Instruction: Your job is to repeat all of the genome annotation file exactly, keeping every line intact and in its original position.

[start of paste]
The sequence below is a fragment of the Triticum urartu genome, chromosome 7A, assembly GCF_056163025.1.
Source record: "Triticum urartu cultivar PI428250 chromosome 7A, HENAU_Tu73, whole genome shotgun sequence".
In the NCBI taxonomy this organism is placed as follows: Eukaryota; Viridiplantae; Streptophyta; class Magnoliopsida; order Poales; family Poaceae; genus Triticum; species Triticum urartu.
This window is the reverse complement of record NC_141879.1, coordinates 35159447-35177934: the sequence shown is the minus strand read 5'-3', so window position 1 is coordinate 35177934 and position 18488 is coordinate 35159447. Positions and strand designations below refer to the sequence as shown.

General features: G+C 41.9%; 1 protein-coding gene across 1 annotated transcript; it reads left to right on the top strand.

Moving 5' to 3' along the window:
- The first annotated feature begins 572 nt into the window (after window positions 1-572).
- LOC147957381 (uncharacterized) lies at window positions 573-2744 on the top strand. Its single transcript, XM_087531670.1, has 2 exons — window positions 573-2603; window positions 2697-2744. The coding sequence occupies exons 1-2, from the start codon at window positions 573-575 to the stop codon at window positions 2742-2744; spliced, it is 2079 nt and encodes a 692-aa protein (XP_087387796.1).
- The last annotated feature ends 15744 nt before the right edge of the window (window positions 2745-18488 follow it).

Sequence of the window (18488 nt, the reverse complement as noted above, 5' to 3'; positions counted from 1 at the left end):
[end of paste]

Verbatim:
The sequence below is a fragment of the Triticum urartu genome, chromosome 7A, assembly GCF_056163025.1.
Source record: "Triticum urartu cultivar PI428250 chromosome 7A, HENAU_Tu73, whole genome shotgun sequence".
In the NCBI taxonomy this organism is placed as follows: Eukaryota; Viridiplantae; Streptophyta; class Magnoliopsida; order Poales; family Poaceae; genus Triticum; species Triticum urartu.
This window is the reverse complement of record NC_141879.1, coordinates 35159447-35177934: the sequence shown is the minus strand read 5'-3', so window position 1 is coordinate 35177934 and position 18488 is coordinate 35159447. Positions and strand designations below refer to the sequence as shown.

General features: G+C 41.9%; 1 protein-coding gene across 1 annotated transcript; it reads left to right on the top strand.

Moving 5' to 3' along the window:
- The first annotated feature begins 572 nt into the window (after window positions 1-572).
- LOC147957381 (uncharacterized) lies at window positions 573-2744 on the top strand. Its single transcript, XM_087531670.1, has 2 exons — window positions 573-2603; window positions 2697-2744. The coding sequence occupies exons 1-2, from the start codon at window positions 573-575 to the stop codon at window positions 2742-2744; spliced, it is 2079 nt and encodes a 692-aa protein (XP_087387796.1).
- The last annotated feature ends 15744 nt before the right edge of the window (window positions 2745-18488 follow it).

Sequence of the window (18488 nt, the reverse complement as noted above, 5' to 3'; positions counted from 1 at the left end):